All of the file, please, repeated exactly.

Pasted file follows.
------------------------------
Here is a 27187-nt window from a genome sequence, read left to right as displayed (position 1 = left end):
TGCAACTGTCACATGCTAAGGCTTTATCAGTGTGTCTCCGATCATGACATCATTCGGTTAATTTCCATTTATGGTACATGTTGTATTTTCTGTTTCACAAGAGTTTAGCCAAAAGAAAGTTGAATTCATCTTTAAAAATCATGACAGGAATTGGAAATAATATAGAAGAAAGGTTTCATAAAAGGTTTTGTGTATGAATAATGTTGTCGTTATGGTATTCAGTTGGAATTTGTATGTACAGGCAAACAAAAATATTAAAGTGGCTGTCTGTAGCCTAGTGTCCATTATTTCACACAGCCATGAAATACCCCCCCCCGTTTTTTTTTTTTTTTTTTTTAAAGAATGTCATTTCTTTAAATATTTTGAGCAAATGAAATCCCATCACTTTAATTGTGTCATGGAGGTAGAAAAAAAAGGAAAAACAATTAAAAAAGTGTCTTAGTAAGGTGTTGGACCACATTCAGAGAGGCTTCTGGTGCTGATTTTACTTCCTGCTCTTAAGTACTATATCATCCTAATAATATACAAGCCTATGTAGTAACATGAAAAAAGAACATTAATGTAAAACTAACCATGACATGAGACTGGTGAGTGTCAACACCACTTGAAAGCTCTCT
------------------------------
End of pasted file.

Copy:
Here is a 27187-nt window from a genome sequence, read left to right as displayed (position 1 = left end):
TGCAACTGTCACATGCTAAGGCTTTATCAGTGTGTCTCCGATCATGACATCATTCGGTTAATTTCCATTTATGGTACATGTTGTATTTTCTGTTTCACAAGAGTTTAGCCAAAAGAAAGTTGAATTCATCTTTAAAAATCATGACAGGAATTGGAAATAATATAGAAGAAAGGTTTCATAAAAGGTTTTGTGTATGAATAATGTTGTCGTTATGGTATTCAGTTGGAATTTGTATGTACAGGCAAACAAAAATATTAAAGTGGCTGTCTGTAGCCTAGTGTCCATTATTTCACACAGCCATGAAATACCCCCCCCCGTTTTTTTTTTTTTTTTTTTTAAAGAATGTCATTTCTTTAAATATTTTGAGCAAATGAAATCCCATCACTTTAATTGTGTCATGGAGGTAGAAAAAAAAGGAAAAACAATTAAAAAAGTGTCTTAGTAAGGTGTTGGACCACATTCAGAGAGGCTTCTGGTGCTGATTTTACTTCCTGCTCTTAAGTACTATATCATCCTAATAATATACAAGCCTATGTAGTAACATGAAAAAAGAACATTAATGTAAAACTAACCATGACATGAGACTGGTGAGTGTCAACACCACTTGAAAGCTCTCT